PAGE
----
She has heard of the mustard gas that is used to choke people horribly, but Paul tries to ease her mind and tell her that things are not so bad, partly because he does not want to worry her and partly because he cannot find the words to explain the terrible experiences that he has had on the front lines. Soldiers no longer pause to mourn fallen friends and comrades; when Kemmerich is on his deathbed, at the beginning of the novel, the most pressing question among his friends is who will inherit his boots. Paul dislikes it; he believes that they have an obsession with their own importance. The life that has borne me through these years is still in my hands and my eyes. Her first concern is whether or not Paul is home because he has been wounded, and Paul in turn worries about her health.
On his way out of his mother's room, Paul trips over his pack, a significant fall, which jerks his awareness back to the war, which stands in the way of his home duties, which urge him to comfort his mother as she battles cancer. Turning him over one saw that he could not have suffered long; his face had an expression of calm, as though almost glad the end had come. He proposes that a declaration of war should be a kind of popular festival with entrance-tickets and bands, like a bull fight. We could never regain the old intimacy with those scenes. Paul, the narrator illustrates anger and grief when Kat and his comerades are taken from him tragically. These include: similes, metaphors, irony, apostrophe, themes lost generation, carmaraderie , tone, humor, symbolism. By the time Paul gets the chance to see them, he has changed in ways that they cannot understand because of his time at war.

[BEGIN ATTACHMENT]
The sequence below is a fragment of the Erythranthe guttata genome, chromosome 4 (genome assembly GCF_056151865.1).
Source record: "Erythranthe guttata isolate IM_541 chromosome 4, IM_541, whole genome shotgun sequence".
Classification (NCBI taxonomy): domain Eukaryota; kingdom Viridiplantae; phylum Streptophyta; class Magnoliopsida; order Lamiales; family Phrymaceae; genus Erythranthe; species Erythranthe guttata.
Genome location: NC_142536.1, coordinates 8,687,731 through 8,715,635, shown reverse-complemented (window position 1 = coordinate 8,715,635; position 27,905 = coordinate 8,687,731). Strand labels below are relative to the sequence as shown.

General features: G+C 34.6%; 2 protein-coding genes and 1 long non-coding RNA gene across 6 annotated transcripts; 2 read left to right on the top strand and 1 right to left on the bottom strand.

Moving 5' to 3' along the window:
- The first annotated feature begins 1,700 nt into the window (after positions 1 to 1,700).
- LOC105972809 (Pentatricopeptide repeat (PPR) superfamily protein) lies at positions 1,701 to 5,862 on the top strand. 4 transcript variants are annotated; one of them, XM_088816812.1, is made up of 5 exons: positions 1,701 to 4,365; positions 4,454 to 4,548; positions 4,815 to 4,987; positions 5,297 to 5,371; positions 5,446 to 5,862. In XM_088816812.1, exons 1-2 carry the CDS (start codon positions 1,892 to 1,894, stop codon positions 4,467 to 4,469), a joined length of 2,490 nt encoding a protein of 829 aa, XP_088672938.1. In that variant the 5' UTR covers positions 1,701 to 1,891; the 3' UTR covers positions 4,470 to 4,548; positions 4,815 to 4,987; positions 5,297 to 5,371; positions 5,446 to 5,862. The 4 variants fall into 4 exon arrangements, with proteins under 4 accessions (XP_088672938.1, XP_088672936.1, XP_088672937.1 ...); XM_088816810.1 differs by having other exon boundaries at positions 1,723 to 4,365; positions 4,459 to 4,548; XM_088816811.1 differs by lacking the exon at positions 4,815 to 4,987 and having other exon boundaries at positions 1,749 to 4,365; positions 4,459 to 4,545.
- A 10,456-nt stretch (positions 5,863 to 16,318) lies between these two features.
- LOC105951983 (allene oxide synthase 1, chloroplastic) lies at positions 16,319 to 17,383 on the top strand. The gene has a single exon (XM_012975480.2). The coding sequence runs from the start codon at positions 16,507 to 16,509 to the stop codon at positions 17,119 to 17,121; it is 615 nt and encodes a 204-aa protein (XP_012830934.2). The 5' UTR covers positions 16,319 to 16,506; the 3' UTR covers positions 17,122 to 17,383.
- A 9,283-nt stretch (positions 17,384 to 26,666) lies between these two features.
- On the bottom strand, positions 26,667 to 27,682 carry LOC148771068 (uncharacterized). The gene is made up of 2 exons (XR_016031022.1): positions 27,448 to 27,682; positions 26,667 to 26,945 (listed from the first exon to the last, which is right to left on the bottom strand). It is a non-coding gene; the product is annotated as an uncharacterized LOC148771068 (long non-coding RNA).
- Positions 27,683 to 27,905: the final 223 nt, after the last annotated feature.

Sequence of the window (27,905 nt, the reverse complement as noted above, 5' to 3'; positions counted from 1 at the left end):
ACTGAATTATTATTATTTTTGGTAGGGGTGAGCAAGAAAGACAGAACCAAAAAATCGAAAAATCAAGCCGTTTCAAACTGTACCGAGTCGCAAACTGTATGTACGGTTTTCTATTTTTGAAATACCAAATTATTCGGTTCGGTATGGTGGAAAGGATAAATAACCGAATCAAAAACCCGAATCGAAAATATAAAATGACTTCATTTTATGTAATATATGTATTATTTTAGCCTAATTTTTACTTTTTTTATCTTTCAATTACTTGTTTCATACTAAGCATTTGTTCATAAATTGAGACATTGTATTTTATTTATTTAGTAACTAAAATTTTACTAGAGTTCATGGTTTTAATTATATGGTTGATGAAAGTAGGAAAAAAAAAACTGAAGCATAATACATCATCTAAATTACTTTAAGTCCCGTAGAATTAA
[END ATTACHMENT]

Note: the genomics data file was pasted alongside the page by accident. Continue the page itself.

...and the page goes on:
The brunette, who pragmatically exchanges sex for food and cigarettes, holds him close, allowing intimacy as a means of staying alive. This is ironic because one would not expect the German soldiers to help out Russian prisoners of war. Paul and His Father Paul and his father, on the other hand, are even less in emotional sync. On the platform I look round; I know no one among all the people hurrying to and fro. A second purpose of butterflies is a tangible representation of fragility and vulnerability.